My reviewrating: 4 of 5 stars
I'm usually not one to be pro-constructivist education (I'm firmly in the "you need a good solid background before you Follow Your Bliss" camp) but this book captures what's right about homeschooling.
Katya's back from summer camp, feeling very much as though she's changed from the Kaity who'd gotten into trouble the year before, the Kaity who'd not cared about school, and the Kaity who'd gone out with Tyler. After walking out before the first day of school even starts, she engages in a campaign to get her parents to allow her to home- (or un-) school. The rush of passion she feels for all things science-related is very much how I experience 8th graders: the desire might be there, but the focus and discipline aren't.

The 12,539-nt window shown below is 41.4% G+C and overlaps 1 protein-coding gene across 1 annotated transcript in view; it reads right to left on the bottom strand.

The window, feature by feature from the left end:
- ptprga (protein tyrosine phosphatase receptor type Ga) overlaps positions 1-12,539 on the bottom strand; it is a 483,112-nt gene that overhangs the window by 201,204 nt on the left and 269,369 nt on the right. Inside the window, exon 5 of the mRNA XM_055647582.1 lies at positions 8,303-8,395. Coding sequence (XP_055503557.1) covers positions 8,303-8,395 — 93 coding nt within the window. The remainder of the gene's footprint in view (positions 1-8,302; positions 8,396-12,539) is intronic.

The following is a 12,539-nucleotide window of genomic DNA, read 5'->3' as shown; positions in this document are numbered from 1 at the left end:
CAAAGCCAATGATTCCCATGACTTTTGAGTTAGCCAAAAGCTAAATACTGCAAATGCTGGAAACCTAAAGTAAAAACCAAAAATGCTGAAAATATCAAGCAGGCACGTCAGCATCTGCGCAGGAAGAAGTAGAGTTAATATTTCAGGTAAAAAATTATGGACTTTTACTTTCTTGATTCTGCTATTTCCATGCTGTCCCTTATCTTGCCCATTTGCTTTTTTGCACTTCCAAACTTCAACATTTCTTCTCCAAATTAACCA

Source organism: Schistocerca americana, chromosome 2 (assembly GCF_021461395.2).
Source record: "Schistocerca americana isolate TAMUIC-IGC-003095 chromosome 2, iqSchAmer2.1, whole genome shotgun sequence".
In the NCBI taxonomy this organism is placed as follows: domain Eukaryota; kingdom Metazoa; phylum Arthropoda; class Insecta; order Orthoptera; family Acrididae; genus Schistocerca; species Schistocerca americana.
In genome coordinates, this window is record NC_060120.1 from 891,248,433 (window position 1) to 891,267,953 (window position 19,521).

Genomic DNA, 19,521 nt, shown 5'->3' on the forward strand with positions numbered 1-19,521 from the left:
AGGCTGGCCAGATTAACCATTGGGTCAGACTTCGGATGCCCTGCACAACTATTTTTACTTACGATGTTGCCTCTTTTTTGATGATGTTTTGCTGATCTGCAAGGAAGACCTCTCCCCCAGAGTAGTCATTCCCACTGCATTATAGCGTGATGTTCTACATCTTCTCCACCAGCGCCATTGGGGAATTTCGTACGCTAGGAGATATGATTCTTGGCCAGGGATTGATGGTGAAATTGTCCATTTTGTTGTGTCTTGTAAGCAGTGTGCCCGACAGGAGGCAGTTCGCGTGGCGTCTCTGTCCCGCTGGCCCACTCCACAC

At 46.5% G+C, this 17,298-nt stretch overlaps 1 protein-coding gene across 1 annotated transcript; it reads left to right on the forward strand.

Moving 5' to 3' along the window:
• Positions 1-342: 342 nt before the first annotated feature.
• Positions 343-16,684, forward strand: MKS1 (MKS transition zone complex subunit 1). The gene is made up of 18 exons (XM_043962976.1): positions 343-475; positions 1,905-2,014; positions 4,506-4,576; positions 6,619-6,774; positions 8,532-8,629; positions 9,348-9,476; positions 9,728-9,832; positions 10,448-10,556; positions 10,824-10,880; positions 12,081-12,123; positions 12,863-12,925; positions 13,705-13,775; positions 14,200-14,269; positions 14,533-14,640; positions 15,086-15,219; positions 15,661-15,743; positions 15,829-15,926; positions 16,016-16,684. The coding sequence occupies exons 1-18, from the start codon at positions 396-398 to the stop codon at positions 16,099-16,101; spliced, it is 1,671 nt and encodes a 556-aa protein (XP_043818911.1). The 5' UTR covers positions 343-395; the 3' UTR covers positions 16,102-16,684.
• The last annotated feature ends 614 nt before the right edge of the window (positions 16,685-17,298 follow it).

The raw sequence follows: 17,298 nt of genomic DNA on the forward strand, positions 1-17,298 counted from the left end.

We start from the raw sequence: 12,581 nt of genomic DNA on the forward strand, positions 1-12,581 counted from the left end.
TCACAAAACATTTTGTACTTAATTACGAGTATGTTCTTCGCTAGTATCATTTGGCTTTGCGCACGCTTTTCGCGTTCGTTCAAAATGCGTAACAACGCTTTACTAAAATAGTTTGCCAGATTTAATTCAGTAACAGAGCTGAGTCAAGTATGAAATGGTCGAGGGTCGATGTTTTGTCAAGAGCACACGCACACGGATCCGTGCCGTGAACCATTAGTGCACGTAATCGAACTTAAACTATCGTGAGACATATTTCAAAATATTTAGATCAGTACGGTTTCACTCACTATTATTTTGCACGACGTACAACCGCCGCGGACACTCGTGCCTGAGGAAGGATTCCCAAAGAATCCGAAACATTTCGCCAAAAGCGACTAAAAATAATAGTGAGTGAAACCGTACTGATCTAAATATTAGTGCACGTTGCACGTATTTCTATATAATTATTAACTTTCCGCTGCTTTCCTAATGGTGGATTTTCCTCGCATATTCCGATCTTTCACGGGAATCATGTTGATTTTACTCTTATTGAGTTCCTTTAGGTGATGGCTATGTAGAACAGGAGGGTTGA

Things get off to a rocky start, resolve, get rocky again, and ultimately work out... but here again the conflict feels real. Also real to me was Francesca's trying to change, but feeling locked into her "perky/candy-colored" role. What didn't feel so real was the Milo/Preston relationship (and believe me, I know about prodigal violinists and their parents!). Still, a minor quibble in an otherwise well-written book.
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